One fine spring morning, Emilie (Audrey Tautou) receives a love letter. It's beautiful, inspired, but it's also anonymous. She initially throws it into the trash can, before realising that it could be the way to rescue her mother (Nathalie Baye), who has become isolated and alone since the departure of her husband. Without thinking further, she immediately sends the letter on to her. But Emilie doesn't yet know that Jean (Sami Bouajila), her shy employee, is the letter's author.
In the latest comedy for French director Pierre Salavadori (Wild Target; Priceless), hair salon owner Émilie (Audrey Tautou) receives an anonymous love letter. Unimpressed, she tosses it into the bin before having a bright idea. Her mother, Maddy (Nathalie Baye), is in the slough of despond after being dumped by her husband for a younger woman. Why not restore her self-confidence by retyping the letter and sending it to her so she thinks she has a dedicated, unknown admirer. What harm could that possibly do?
Well, obviously a lot, otherwise there wouldn’t be much of a film. For a start, Émilie has no idea her secret admirer, Jean (Sami Bouajila), is right under her nose observing everything that’s going on. He’s the handyman she’s hired to do some fittings in the salon, but because of his lower status as a mere workman (and judging from his appearance and Bouajila’s surname, possibly Algerian origins, unremarked in the screenplay), it never occurs to her that he might be the man who’s declared his adoration in florid language. The scene is set.
If the scenario – so perfectly primed for humorous mishaps – seems familiar, it’s because the history of mistaken identity goes back several hundred years; see under 'Shakespeare: the comedies’. Salvadori and writing partner Benoét Graffin give this just enough of a twist to freshen it up.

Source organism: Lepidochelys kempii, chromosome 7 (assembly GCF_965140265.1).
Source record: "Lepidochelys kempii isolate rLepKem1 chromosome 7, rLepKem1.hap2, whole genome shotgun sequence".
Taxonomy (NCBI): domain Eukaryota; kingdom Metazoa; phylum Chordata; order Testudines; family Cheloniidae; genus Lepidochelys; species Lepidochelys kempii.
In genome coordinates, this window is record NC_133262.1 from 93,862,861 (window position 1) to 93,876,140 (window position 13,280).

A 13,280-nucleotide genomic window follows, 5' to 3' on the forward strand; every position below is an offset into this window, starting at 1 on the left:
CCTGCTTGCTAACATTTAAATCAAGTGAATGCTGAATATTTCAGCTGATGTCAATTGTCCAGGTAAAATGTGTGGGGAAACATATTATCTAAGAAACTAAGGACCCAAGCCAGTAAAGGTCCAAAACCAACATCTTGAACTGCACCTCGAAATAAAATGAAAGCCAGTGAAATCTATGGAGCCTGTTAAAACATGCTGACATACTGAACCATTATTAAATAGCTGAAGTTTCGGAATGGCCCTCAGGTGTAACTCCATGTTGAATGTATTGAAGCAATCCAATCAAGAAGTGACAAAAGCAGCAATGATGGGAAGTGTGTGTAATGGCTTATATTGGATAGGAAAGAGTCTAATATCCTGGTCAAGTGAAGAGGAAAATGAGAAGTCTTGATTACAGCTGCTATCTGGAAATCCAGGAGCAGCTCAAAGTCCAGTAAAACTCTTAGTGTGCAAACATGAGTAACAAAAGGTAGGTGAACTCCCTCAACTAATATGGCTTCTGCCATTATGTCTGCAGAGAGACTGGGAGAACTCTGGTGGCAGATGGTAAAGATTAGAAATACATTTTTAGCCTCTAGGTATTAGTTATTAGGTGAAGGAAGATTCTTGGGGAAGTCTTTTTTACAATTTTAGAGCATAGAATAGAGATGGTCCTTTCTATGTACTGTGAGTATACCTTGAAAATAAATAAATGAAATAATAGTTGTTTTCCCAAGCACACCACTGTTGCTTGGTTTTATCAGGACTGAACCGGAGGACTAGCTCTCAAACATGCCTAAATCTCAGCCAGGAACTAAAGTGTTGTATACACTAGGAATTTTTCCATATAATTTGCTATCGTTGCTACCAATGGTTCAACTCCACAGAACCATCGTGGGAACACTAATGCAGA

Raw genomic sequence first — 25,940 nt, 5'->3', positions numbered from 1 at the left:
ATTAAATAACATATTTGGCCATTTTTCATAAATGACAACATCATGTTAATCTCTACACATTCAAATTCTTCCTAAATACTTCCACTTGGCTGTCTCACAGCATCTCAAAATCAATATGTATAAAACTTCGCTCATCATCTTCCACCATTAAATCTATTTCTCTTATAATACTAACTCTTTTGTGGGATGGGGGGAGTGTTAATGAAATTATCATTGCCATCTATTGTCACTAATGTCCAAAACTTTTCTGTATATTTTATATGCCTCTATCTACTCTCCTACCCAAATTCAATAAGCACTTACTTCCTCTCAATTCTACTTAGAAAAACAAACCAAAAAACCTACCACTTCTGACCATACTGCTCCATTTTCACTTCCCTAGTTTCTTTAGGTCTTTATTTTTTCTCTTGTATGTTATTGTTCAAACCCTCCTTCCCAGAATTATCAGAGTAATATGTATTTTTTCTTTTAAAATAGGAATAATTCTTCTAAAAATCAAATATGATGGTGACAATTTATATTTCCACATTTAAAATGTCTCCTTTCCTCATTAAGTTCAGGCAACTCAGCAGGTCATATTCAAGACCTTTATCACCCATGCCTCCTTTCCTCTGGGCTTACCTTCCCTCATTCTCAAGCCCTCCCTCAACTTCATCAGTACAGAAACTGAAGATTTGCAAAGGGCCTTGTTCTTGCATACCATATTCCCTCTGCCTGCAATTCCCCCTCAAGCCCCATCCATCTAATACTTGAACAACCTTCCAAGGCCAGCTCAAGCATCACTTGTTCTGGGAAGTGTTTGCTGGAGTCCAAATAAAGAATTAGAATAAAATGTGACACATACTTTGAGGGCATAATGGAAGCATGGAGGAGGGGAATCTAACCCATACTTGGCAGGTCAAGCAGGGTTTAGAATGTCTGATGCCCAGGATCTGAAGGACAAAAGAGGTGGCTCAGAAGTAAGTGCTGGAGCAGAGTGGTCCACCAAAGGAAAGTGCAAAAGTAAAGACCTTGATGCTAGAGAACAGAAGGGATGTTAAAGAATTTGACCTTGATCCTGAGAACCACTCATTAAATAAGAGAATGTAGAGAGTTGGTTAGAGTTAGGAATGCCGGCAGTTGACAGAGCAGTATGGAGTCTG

Graffin also co-wrote Priceless, Salavadori’s last film with Tautou, where she played a heartless gold digger and her role here is often not that much more sympathetic. After coming to prominence via the mega-hit Amelie, Tautou obviously realised the danger of being seen as France’s national sweetheart and is doing a good job of wriggling free of typecasting. As a woman who often appears abrupt and seems to have little concern for others, she manages nonetheless to prove fascinating to watch. Jean and Maddy are the heart and soul of the film and Bouajila and Baye bring all the innocence and vulnerability needed to make their faux relationship work.
At times the film seems overly contrived – you can see the cogs of the narrative clicking into place before you’ve really had the chance to be swept up in its embrace – but eventually I found myself submitting despite my initial reluctance. If Australia could produce romantic comedies with as much craftsmanship in the writing we’d be laughing – and in more ways than one.
Watch 'Beautiful Lies'
Monday 6 September, 9:30pm on SBS World Movies
Tuesday 7 September, 10:15am on SBS World Movies
Wednesday 8 September, 3:00am on SBS World Movies
Now streaming at SBS On Demand
Genre: Romantic Comedy
Director: Pierre Savladori
Starring: Audrey Tautou, Nathalie Baye, Sami Bouajila